I read the entire story online, & have volumes 1-7, though I have yet to read 6 & 7. I agree with Laughing Dragon that making robots physically indistinguishable from humans seems a bit strange, except that their creators would do it just to see if it was possible. Making them that human-like for commercial or consumer purposes does seem weird. Although there were scanners that could tell the difference, except in Atom's case, does little to reassure the public. Dick's novel, Do Androids Dream of Electric Sheep
(Bladerunner) depicts a world in which the only androids are those that have escaped from bondage on other planets. Though they are physically similar to humans, they lack empathy. But humans would still fear them; hence, the android hunters.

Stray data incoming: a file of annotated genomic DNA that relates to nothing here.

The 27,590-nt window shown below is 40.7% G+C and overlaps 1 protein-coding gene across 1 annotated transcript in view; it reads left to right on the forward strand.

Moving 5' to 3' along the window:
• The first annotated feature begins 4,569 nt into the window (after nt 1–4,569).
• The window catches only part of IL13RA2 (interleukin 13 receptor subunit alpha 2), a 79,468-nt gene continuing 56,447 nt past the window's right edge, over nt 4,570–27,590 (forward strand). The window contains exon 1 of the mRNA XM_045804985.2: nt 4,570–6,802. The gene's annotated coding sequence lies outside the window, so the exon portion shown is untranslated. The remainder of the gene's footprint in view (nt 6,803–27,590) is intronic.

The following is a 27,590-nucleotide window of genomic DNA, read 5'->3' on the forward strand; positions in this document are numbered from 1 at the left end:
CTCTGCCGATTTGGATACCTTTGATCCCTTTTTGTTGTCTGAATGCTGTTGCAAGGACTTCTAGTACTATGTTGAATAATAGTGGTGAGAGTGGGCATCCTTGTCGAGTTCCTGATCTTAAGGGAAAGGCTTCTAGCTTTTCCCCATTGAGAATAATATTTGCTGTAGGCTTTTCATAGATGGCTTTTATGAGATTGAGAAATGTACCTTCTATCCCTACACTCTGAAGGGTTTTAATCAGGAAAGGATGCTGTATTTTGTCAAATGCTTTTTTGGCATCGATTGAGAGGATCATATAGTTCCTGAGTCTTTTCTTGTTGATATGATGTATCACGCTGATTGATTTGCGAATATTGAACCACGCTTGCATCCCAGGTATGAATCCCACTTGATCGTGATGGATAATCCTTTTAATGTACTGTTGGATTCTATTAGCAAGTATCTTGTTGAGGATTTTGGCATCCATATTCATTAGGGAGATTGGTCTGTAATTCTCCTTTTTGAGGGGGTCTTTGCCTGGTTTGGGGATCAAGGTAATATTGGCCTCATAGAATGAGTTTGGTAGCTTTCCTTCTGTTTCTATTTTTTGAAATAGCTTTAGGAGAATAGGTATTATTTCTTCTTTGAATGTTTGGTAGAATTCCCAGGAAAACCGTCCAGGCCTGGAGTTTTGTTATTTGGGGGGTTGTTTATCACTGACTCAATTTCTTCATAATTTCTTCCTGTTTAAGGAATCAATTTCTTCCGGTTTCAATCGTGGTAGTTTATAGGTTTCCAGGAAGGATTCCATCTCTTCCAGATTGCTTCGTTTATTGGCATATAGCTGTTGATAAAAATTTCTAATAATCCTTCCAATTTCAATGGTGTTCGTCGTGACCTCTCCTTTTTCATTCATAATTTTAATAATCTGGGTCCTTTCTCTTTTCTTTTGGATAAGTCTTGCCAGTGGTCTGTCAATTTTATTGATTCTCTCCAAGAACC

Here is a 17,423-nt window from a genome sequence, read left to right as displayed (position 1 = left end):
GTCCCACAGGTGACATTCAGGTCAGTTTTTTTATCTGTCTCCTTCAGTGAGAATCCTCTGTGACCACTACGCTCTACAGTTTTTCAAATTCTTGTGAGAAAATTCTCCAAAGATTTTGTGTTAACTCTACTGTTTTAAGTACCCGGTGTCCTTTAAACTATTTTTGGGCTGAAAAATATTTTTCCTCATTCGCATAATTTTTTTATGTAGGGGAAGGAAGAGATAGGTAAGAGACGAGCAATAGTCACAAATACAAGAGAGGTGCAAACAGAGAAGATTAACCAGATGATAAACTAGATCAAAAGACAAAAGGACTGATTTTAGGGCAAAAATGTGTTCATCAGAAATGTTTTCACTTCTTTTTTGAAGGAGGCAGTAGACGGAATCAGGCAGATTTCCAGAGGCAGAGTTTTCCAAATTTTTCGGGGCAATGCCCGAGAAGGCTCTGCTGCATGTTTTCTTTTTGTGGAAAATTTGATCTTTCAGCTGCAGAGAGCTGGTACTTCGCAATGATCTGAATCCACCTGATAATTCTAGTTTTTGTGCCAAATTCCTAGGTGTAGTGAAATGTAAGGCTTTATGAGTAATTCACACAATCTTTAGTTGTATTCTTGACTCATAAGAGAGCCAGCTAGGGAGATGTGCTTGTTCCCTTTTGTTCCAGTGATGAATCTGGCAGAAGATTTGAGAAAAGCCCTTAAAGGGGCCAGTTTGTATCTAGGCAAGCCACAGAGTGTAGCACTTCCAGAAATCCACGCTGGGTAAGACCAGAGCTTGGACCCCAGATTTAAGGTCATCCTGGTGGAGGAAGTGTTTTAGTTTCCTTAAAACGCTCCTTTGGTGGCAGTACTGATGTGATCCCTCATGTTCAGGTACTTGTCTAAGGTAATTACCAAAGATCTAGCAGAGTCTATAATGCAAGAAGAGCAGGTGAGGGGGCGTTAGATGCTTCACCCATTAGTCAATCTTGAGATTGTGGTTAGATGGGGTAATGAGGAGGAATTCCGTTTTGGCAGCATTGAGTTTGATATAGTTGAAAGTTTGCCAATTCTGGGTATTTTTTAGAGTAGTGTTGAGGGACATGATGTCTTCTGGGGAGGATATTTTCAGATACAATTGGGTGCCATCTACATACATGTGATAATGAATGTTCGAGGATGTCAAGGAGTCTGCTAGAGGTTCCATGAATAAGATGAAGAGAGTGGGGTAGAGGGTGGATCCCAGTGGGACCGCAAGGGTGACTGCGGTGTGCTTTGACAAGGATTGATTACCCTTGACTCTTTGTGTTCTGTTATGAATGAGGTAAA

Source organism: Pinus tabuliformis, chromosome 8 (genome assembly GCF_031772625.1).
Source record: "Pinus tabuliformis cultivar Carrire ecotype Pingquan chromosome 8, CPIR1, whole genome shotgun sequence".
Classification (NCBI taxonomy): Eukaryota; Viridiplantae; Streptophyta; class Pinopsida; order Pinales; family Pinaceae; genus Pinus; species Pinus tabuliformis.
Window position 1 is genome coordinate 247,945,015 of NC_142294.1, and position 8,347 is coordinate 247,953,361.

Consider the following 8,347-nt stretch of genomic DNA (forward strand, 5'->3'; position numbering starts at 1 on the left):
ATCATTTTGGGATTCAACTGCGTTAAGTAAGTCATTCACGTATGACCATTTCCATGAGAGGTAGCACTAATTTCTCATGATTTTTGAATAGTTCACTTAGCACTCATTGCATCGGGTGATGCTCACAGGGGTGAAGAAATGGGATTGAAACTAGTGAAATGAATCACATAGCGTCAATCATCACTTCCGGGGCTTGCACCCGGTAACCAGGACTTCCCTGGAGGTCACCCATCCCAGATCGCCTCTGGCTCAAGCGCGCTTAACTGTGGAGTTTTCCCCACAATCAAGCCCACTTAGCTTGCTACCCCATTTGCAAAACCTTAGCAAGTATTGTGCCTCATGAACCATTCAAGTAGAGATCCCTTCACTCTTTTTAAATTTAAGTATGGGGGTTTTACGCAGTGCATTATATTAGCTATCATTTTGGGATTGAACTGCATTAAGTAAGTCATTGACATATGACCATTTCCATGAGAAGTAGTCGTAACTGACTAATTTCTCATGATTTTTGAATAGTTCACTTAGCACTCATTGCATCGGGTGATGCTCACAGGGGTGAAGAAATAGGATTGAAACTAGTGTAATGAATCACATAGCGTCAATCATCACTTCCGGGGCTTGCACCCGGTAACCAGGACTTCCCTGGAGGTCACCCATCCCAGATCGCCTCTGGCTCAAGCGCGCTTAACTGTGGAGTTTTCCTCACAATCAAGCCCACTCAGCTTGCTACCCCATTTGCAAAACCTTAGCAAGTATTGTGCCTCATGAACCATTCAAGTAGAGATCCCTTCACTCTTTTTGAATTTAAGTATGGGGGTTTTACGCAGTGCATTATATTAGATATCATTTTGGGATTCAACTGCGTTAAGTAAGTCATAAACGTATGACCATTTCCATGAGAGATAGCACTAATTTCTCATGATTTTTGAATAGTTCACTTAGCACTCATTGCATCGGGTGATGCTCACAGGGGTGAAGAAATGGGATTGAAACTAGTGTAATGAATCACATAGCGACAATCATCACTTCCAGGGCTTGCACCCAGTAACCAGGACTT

Asimov's fiction (Caves of Steel), also had robots all but banned from earth; R. Daneel Olivaw, though he resembled a man, he lacked human-like behavior. In Naked Sun
Earthmen feared robots, and had a "Frankenstein complex." There was a Ban on use of robots on inhabited worlds in the story Evidence
. Bicentennial Man
asked whether humans could have robots as friends.
(robots) resemble humans but for their ears. I suppose that there are plenty of other stories that deal with this. I need to reread Pluto
in its entirety to really get the whole picture, but it seems that there is clear discrimination against robots; there is plentiful precedent in Atom's stories for this. Tezuka used robots as metaphors for the lower classes of humans. I am still working on an Astroboy book, but it will be quite a while.